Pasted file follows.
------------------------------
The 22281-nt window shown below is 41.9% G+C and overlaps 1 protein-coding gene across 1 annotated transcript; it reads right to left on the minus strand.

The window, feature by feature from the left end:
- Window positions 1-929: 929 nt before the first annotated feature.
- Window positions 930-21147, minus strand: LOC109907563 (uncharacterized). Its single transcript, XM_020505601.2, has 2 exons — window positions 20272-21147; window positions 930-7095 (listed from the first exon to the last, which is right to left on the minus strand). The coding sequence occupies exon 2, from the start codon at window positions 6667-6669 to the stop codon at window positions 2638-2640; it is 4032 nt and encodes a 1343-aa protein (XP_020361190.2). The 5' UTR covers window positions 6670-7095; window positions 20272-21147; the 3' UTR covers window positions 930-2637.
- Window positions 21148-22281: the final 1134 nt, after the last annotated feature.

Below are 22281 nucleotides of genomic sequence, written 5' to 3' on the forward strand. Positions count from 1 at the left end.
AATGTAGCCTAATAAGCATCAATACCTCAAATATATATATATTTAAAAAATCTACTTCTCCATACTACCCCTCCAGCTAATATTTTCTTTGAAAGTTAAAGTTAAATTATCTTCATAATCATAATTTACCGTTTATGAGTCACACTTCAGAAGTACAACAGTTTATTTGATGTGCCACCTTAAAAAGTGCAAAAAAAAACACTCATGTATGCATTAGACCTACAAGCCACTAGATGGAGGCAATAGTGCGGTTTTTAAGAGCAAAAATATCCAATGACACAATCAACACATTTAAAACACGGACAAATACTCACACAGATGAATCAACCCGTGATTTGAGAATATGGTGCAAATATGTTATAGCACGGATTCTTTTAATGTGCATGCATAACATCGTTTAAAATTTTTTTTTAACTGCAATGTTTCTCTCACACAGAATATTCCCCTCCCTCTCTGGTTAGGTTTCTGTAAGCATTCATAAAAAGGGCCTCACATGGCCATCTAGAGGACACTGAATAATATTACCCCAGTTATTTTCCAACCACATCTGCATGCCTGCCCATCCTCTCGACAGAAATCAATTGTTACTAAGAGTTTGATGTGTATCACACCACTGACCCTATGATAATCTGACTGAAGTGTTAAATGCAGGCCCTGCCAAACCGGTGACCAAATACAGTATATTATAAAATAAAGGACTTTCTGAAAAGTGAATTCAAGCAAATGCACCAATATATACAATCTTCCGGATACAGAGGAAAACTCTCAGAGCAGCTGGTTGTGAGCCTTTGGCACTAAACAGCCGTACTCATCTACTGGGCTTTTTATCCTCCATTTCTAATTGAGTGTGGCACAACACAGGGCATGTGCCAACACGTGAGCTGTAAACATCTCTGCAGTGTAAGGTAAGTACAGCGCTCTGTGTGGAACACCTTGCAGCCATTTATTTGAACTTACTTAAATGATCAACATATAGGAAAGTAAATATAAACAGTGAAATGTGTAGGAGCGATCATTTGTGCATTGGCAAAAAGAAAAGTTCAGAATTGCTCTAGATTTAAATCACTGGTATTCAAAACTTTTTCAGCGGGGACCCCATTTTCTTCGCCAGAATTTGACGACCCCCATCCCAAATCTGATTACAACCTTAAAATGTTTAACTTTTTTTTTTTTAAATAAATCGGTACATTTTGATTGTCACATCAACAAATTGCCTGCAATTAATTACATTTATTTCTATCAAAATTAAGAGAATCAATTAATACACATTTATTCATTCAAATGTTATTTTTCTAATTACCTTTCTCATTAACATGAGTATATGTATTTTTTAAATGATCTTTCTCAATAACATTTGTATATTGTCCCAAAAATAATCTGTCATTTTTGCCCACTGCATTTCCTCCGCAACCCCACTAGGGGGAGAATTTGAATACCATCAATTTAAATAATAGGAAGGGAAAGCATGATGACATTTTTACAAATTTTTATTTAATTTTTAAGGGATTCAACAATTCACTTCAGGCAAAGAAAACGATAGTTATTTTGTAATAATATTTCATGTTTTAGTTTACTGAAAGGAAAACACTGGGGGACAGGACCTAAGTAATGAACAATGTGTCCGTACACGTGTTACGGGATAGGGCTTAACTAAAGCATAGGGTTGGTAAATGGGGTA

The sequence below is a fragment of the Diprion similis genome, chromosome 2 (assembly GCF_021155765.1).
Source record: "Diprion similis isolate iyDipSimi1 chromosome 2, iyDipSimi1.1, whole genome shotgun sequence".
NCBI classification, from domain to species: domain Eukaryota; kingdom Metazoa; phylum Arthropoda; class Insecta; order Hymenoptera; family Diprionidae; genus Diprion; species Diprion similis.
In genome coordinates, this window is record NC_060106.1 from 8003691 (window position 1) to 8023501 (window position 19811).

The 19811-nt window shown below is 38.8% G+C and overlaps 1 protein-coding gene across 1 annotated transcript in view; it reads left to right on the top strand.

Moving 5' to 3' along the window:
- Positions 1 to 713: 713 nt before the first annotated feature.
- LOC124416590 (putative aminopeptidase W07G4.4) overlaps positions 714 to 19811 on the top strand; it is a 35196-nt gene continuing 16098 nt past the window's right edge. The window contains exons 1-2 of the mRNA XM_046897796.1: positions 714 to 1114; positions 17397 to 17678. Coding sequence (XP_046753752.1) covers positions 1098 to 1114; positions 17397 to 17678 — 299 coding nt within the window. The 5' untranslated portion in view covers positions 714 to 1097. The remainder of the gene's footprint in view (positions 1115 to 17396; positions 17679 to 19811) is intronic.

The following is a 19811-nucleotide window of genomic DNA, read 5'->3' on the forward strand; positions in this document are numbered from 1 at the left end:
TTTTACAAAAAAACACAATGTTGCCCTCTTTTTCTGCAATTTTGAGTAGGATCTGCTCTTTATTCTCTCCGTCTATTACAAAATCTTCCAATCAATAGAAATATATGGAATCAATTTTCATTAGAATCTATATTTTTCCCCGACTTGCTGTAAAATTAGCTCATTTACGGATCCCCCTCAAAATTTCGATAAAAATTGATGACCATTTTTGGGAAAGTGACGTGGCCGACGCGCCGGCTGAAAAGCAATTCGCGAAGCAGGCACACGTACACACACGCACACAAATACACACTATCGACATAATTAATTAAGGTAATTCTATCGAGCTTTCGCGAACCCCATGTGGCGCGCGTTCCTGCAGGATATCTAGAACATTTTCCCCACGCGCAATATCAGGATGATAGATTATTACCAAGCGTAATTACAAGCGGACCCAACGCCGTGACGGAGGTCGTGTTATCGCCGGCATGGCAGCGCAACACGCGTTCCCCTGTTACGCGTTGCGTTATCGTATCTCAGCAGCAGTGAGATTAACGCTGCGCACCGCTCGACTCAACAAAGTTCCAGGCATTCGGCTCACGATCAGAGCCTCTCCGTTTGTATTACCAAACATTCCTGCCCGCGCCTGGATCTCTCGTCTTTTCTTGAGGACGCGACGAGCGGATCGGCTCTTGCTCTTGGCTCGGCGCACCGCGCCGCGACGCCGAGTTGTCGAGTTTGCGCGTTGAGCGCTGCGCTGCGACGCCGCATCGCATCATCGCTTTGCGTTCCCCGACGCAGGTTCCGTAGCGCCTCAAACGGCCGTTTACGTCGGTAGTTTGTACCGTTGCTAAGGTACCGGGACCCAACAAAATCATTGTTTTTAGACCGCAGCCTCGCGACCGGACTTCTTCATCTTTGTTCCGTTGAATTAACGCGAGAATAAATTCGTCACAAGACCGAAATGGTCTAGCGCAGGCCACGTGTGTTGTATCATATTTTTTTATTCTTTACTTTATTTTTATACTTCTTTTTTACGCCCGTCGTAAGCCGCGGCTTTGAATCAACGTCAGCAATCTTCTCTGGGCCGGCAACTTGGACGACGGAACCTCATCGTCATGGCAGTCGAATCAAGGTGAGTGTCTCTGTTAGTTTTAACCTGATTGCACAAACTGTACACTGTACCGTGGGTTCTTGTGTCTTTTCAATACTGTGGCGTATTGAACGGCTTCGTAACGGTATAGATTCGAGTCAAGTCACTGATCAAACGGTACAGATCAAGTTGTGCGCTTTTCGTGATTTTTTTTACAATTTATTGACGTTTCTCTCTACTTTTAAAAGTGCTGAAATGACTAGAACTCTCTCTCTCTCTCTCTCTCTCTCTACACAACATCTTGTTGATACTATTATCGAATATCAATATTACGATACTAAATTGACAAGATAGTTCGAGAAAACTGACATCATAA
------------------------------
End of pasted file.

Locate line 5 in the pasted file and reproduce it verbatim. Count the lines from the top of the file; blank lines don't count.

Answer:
- Window positions 21148-22281: the final 1134 nt, after the last annotated feature.